In these whirling times of burning forests, unspeakable human rights violations and stupid White House tweets, it can seem like our minds are being sucked down a numbing vortex, into a voracious black hole—“the centre cannot hold”.
Yet, might there just be light at the end of these darkest of days? Might we still feel joy and have hope, despite all pessimistic logic, at times of brilliant sunset or after making sweet love? Or when watching children play? Or in rare moments of successful resistance and tentative victory, like at a rally with those brave Parkland students or when a brilliant woman candidate wins over a tired political hack?
Or perhaps after hearing some wise and fiery words and music-- like in this album, “Secularia” by Eliza Gilkyson? As they say, ya gotta have heart. And maybe-- just maybe--even without any evident god at hand, we still can have at least a wee bit of faith? Some of us old agnostic rebels may admit to occasional bouts of that kind of reckless optimistic feeling, giddy though we may seem to be.
Eliza Gilkyson seems to feel that way, too. Sometimes.
In this, her stunning new (and twentieth) album, “Secularia”, the beloved Texas/New Mexico singer- songwriter Eliza Gilkyson digs into and reworks literary and spiritual (and musical) traditions in striving to express the almost inexpressible. The voices she echoes and summons up in this gallant task include not only the visionary poets W. B. Yeats (“The Second Coming”) and Percy Shelley (“Ozymandias”) but the late feminist philosopher Mary Daly (Beyond God the Father) and her own songwriter father Terry Gilkyson with his mother, archeologist/ poet Phoebe Underwood (Hunter) Gilkyson. Eliza also mines the many-voiced ancient folk tradition itself and some of her own recorded songs from years past, freshly revisited.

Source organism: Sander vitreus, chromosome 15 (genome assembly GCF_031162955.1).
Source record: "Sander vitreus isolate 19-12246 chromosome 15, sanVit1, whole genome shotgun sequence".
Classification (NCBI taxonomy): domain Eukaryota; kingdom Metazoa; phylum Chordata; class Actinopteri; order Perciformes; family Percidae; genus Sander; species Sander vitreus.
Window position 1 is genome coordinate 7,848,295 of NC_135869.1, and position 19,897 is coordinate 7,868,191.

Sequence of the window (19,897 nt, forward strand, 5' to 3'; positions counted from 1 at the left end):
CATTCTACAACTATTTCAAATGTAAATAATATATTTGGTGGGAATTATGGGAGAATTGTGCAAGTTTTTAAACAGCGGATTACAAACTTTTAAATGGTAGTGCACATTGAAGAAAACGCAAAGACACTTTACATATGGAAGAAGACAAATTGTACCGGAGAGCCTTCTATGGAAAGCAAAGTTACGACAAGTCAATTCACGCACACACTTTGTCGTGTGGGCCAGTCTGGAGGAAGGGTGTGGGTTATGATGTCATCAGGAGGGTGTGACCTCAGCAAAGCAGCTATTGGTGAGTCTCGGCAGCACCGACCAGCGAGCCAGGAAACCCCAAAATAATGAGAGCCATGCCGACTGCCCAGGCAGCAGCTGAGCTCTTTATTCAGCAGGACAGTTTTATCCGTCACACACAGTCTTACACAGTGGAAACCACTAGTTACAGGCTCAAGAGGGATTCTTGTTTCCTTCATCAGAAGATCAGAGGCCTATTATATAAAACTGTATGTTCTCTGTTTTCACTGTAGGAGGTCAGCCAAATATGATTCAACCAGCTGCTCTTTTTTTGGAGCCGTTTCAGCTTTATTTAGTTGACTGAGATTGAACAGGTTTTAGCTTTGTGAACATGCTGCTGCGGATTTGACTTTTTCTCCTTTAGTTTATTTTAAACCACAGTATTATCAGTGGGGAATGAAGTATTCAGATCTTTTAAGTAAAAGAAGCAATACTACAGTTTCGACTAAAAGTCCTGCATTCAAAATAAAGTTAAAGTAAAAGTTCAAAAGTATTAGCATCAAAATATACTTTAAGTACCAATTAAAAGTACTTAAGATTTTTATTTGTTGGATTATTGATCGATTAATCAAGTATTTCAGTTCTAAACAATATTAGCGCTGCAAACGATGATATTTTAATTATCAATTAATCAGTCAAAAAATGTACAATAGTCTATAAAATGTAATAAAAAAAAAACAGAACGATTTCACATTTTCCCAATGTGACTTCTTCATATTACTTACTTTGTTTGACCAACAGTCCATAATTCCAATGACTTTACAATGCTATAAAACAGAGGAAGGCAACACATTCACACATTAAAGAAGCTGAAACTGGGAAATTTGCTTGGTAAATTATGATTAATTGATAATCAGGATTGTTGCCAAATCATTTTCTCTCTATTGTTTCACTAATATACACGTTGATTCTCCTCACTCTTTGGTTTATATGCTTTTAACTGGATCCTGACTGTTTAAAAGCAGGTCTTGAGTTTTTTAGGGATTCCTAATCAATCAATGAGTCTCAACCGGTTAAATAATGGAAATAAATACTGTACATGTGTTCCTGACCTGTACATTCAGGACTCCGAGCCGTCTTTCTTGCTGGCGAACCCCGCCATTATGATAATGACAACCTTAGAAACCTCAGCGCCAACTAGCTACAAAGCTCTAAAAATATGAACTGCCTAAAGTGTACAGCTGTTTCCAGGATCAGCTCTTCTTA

Eliza gets plenty of musical help in this project, from the likes of Shawn Colvin, the late great Jimmy LaFave, Kym Warner, Chris Maresh, Warren Hood, Andre Moran, Mike Hardwick, Betty Soo, Don Richmond, Michael Hearne and the Tosca String Quartet of Tracy Seeger, Sara Nelson, Ames Asbell and Leigh Mahoney--to name a few of her musical collaborators. And the entire album is informed by the deft production and keen musical taste of Eliza’s son, Cisco Ryder Gilliland.
This album is in a sense a concept album, and it demands to be listened to, carefully, as a whole, an inter-connected, complete work of art. That said, each track has its own validity, and its individual charms. The musical flow is both varied and seamless, to my ears. But the true brilliance of this brilliant recording is in Eliza Gilkyson’s canny lyrics. They are at the same time conversational and profound. No easy accomplishment.